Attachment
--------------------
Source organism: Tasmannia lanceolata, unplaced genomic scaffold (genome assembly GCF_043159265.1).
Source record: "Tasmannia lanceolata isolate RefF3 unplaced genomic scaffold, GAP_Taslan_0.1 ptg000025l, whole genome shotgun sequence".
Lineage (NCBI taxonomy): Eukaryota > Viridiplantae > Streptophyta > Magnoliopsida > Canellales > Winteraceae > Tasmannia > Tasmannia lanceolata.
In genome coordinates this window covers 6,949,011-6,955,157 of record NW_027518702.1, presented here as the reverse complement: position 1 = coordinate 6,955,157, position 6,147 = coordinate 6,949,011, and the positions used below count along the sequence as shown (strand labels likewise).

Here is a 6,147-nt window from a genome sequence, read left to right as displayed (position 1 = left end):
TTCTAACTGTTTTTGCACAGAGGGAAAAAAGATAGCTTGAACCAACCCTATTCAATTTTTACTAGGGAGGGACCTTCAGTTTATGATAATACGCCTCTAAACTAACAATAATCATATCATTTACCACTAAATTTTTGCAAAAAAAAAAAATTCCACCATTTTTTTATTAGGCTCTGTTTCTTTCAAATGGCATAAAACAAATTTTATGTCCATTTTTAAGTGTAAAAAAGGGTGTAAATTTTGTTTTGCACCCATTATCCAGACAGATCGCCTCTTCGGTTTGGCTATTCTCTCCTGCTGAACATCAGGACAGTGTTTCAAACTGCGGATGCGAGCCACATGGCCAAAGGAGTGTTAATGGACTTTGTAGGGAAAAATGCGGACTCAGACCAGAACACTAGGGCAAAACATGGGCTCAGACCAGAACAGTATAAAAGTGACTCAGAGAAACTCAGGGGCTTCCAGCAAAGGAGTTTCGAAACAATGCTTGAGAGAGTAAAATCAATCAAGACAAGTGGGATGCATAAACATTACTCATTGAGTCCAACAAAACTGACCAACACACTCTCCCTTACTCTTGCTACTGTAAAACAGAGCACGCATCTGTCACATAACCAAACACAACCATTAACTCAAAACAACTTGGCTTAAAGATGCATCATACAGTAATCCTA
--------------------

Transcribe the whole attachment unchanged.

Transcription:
Source organism: Tasmannia lanceolata, unplaced genomic scaffold (genome assembly GCF_043159265.1).
Source record: "Tasmannia lanceolata isolate RefF3 unplaced genomic scaffold, GAP_Taslan_0.1 ptg000025l, whole genome shotgun sequence".
Lineage (NCBI taxonomy): Eukaryota > Viridiplantae > Streptophyta > Magnoliopsida > Canellales > Winteraceae > Tasmannia > Tasmannia lanceolata.
In genome coordinates this window covers 6,949,011-6,955,157 of record NW_027518702.1, presented here as the reverse complement: position 1 = coordinate 6,955,157, position 6,147 = coordinate 6,949,011, and the positions used below count along the sequence as shown (strand labels likewise).

Here is a 6,147-nt window from a genome sequence, read left to right as displayed (position 1 = left end):
TTCTAACTGTTTTTGCACAGAGGGAAAAAAGATAGCTTGAACCAACCCTATTCAATTTTTACTAGGGAGGGACCTTCAGTTTATGATAATACGCCTCTAAACTAACAATAATCATATCATTTACCACTAAATTTTTGCAAAAAAAAAAAATTCCACCATTTTTTTATTAGGCTCTGTTTCTTTCAAATGGCATAAAACAAATTTTATGTCCATTTTTAAGTGTAAAAAAGGGTGTAAATTTTGTTTTGCACCCATTATCCAGACAGATCGCCTCTTCGGTTTGGCTATTCTCTCCTGCTGAACATCAGGACAGTGTTTCAAACTGCGGATGCGAGCCACATGGCCAAAGGAGTGTTAATGGACTTTGTAGGGAAAAATGCGGACTCAGACCAGAACACTAGGGCAAAACATGGGCTCAGACCAGAACAGTATAAAAGTGACTCAGAGAAACTCAGGGGCTTCCAGCAAAGGAGTTTCGAAACAATGCTTGAGAGAGTAAAATCAATCAAGACAAGTGGGATGCATAAACATTACTCATTGAGTCCAACAAAACTGACCAACACACTCTCCCTTACTCTTGCTACTGTAAAACAGAGCACGCATCTGTCACATAACCAAACACAACCATTAACTCAAAACAACTTGGCTTAAAGATGCATCATACAGTAATCCTA